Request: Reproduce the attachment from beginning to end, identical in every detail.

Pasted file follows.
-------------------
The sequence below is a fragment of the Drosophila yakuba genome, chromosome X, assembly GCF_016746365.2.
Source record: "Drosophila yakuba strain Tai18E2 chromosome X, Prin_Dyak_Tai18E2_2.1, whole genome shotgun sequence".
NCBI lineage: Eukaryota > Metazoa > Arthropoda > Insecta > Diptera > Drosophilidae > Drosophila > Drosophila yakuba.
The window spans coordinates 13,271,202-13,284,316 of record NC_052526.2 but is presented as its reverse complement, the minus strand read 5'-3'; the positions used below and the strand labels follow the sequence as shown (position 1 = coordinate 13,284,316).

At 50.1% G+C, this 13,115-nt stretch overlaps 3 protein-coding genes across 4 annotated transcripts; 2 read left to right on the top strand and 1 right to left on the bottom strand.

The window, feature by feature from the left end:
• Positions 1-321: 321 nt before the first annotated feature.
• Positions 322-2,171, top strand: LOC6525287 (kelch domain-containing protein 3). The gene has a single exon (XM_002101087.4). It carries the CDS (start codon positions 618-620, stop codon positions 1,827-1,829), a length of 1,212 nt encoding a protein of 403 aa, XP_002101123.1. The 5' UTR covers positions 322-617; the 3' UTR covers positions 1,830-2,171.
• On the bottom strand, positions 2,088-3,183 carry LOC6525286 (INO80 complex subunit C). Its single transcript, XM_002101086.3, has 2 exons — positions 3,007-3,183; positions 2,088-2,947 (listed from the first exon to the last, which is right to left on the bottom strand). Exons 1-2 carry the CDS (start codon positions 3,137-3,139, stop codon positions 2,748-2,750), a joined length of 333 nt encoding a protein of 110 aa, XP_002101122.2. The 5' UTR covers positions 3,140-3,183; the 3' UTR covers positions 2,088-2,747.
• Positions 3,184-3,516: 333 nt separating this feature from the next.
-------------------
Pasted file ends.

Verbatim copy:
The sequence below is a fragment of the Drosophila yakuba genome, chromosome X, assembly GCF_016746365.2.
Source record: "Drosophila yakuba strain Tai18E2 chromosome X, Prin_Dyak_Tai18E2_2.1, whole genome shotgun sequence".
NCBI lineage: Eukaryota > Metazoa > Arthropoda > Insecta > Diptera > Drosophilidae > Drosophila > Drosophila yakuba.
The window spans coordinates 13,271,202-13,284,316 of record NC_052526.2 but is presented as its reverse complement, the minus strand read 5'-3'; the positions used below and the strand labels follow the sequence as shown (position 1 = coordinate 13,284,316).

At 50.1% G+C, this 13,115-nt stretch overlaps 3 protein-coding genes across 4 annotated transcripts; 2 read left to right on the top strand and 1 right to left on the bottom strand.

The window, feature by feature from the left end:
• Positions 1-321: 321 nt before the first annotated feature.
• Positions 322-2,171, top strand: LOC6525287 (kelch domain-containing protein 3). The gene has a single exon (XM_002101087.4). It carries the CDS (start codon positions 618-620, stop codon positions 1,827-1,829), a length of 1,212 nt encoding a protein of 403 aa, XP_002101123.1. The 5' UTR covers positions 322-617; the 3' UTR covers positions 1,830-2,171.
• On the bottom strand, positions 2,088-3,183 carry LOC6525286 (INO80 complex subunit C). Its single transcript, XM_002101086.3, has 2 exons — positions 3,007-3,183; positions 2,088-2,947 (listed from the first exon to the last, which is right to left on the bottom strand). Exons 1-2 carry the CDS (start codon positions 3,137-3,139, stop codon positions 2,748-2,750), a joined length of 333 nt encoding a protein of 110 aa, XP_002101122.2. The 5' UTR covers positions 3,140-3,183; the 3' UTR covers positions 2,088-2,747.
• Positions 3,184-3,516: 333 nt separating this feature from the next.